I saw K. Silem Mohammad and Anne Boyer read last night. The word that comes to mind with Mohammad is 'scary'. Things that are 'scary' and then things that really are 'scary'. I got a spooky suburban kind of vibe. And the suburbs are really monstous. His new chap is called Monsters.
Anne Boyer was great. People felt less inclined to laugh during her poems. But I don't see why. They're hilarious. And there's also something like a voice in there. More in the way that Alice Notley's written about voice, as a real struggling presence in the poetry, a part of its emotional anatomy. The traditional (last few decades anyway it seems) context for the word 'voice' is in the Poetry Workshop. 'Voice' is a word with a lot of negative connotation. Its been used traditionally as a way to approach one's career more than as a way to understand what one's doing when one writes poems, or writes anything. But when put just in the context of a poetry reading, its one of the very basic elements. Given all the intertextuality and tone-shifting (as in tone of voice) in Mohammad's poetr, its an interesting paradox that when he reads you just hear his voice. During a reading, one senses a poet's voice before, or at the very least as an inseperable component of , the words as they come at you. It would be different if one were discussing Robert Grenier, who I believe is on record as not seeing the poem as a spoken performance. And even when one is hearing someone like Boyer, or Mohammad, who both use found text, the voice that you are hearing is a good way to learn about what they're doing, or even (eek!) about them. I mean they don't just recite those poems all monotone and matter of fact and then sit back down. They perform them. And what's more, not everyone in the audience was an acquaintance of either of the two readers. I don't think everyone was nessecarilly in any way involved with poetry either. A woman sitting next to my friend Karl, asked how long the reading would take. The reading didn't go long. Its always nice, whether you are or aren't a poet, when a reading doesn't go on forever.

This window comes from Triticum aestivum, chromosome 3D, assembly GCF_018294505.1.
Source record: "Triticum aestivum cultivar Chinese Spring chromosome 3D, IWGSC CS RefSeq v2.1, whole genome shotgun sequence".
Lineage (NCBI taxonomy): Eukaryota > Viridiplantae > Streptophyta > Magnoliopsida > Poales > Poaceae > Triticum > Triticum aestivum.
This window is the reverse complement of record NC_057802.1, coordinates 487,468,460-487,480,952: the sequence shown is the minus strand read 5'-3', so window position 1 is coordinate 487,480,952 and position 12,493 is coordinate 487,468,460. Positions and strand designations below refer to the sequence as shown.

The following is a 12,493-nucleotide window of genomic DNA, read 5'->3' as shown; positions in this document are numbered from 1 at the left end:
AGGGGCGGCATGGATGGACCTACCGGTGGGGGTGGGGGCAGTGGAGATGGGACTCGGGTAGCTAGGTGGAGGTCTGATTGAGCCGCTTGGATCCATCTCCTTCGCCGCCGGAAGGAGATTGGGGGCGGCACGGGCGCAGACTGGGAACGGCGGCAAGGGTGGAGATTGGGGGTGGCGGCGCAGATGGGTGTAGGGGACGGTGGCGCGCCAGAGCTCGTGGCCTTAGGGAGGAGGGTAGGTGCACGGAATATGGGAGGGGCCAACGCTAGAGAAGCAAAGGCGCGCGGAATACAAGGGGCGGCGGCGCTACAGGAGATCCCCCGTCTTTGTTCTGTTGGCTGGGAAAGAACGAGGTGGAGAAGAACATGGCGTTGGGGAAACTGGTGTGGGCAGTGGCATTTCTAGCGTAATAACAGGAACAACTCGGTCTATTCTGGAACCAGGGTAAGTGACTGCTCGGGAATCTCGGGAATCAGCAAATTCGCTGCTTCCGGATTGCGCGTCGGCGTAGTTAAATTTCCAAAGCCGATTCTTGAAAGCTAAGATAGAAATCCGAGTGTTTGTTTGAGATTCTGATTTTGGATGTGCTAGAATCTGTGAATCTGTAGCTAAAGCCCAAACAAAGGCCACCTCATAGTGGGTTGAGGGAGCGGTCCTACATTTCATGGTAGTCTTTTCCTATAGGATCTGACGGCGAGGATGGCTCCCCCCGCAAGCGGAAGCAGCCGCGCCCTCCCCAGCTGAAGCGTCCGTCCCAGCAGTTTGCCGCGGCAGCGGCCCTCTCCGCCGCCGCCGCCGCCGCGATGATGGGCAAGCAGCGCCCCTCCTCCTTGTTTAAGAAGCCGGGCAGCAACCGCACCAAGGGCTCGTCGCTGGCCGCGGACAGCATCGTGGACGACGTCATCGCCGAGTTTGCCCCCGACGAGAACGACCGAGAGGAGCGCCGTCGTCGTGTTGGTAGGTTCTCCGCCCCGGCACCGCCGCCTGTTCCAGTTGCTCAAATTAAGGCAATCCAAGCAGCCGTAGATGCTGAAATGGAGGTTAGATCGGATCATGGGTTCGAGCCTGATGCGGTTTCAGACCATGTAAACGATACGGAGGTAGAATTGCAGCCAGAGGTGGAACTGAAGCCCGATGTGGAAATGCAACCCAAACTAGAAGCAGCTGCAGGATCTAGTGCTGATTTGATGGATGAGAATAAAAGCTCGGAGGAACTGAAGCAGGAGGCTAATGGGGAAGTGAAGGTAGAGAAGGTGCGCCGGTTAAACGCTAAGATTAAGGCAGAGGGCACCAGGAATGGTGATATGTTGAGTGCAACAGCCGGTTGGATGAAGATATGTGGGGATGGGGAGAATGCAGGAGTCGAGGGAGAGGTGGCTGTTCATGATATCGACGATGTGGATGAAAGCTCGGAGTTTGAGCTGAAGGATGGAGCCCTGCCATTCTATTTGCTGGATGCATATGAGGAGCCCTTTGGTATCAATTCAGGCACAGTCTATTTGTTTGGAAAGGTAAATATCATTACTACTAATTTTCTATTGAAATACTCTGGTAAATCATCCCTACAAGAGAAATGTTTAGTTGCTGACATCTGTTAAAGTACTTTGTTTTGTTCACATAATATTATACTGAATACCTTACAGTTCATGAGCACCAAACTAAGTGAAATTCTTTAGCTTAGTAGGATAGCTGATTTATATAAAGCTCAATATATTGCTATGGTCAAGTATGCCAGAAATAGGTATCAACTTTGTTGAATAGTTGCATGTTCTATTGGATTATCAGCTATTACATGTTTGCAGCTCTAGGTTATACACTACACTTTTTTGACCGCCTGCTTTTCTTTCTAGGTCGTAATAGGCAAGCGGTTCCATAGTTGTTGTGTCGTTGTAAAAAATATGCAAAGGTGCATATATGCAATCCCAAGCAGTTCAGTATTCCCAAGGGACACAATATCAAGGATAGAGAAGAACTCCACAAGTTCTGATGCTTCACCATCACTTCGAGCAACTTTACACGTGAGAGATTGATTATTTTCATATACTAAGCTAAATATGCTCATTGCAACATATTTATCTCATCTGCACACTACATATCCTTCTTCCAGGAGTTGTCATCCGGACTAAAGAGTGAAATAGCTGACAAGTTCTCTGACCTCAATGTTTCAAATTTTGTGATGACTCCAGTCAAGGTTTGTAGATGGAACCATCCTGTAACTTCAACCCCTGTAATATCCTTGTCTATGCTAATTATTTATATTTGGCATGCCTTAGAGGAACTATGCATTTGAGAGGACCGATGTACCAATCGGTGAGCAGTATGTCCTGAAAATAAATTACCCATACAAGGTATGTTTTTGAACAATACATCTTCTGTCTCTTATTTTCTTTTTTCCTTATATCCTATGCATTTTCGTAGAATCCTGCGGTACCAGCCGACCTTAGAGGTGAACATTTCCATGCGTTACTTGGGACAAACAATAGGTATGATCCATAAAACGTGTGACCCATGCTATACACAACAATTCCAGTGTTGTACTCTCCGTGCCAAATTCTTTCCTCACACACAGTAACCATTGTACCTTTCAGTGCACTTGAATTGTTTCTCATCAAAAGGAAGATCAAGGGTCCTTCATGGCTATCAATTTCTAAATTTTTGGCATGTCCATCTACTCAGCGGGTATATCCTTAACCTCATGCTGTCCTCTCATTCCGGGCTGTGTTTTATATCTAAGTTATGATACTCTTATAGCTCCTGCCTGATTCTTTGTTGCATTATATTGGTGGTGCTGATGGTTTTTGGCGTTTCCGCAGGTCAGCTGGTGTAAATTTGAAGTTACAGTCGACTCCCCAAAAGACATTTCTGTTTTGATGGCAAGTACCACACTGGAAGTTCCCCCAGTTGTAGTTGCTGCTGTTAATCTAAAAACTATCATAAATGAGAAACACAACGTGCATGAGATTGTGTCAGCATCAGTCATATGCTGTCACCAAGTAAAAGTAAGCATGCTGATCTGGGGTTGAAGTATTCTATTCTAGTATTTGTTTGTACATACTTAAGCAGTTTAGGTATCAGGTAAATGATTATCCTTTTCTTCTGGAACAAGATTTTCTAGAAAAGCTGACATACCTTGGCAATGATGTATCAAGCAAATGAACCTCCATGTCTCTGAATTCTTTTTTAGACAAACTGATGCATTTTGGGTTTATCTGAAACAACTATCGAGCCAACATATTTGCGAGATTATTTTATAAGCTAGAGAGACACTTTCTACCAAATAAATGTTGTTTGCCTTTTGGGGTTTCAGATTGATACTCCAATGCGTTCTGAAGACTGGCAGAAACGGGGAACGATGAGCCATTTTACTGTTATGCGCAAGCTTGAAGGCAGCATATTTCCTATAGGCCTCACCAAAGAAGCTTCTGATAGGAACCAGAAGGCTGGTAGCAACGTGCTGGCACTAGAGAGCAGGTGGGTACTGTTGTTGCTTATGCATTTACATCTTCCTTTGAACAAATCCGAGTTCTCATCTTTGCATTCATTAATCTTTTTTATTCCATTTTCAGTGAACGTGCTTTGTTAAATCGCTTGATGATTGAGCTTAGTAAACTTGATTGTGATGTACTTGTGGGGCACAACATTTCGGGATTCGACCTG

Of course I always think of how William Carlos Williams wrote in such a way that seemed scripted for performance but then wouldn't necessarilly read the poems aloud with any attention to the particularity of his line breaks. But I think the voice of the poet is really important, or least it irrevocably affects one's perception of the poems. Once you hear the voice its sort of like the cat being let out of the bag. In a good a way, like a really exciting secret! Thats sounds incredibly corny. But when I heard Joseph Ceravolo read on a recording, man it was just special. I hear Robert Creeley's voice when I read Robert Creeley's poems. Besides just having a great voice period, bassy and witty, Mohammad plays off of the disembodied subjectivity of his poems in a really excellent and entertaining way. A very memorable voice.
Poetry readings are the only performance-occasions I can think of where the audience needs to be given permission to laugh! I mean, if you're someone like Mohammad, whose poems are high-larious, as funny as any comedian today, then you really have an uphill battle. You have to let the audience know that they can laugh while you're reading, that they don't have to be so fucking solemn. I mean I don't know if he consciously does anything toward this end. But there's an almost instant unspoken understanding from the audience. The are definite analogies between poetry-reading and stand-up comedy. Steven Wright is someone who both poets and comics should look at. (Duh!) One very brilliant thing he does is after being introduced is go up before the audience, and for a second say nothing, and then very drolly, 'Thanks'. I'm not saying everyone can do what Steven Wright does, but this does something to his audience. I wish poets would think about that more. But yeah there definitely needs to be a CD or something of K. Silem Mohammad reading.
I think my favorite part of the evening might've been when Anne Boyer read "Is Poetry for Assholes?". Of course some in the audience reflexively said 'Yes'. Anne Boyer was kind of bemused then, and she said "No! Poetry's for the sweethearts!" It is.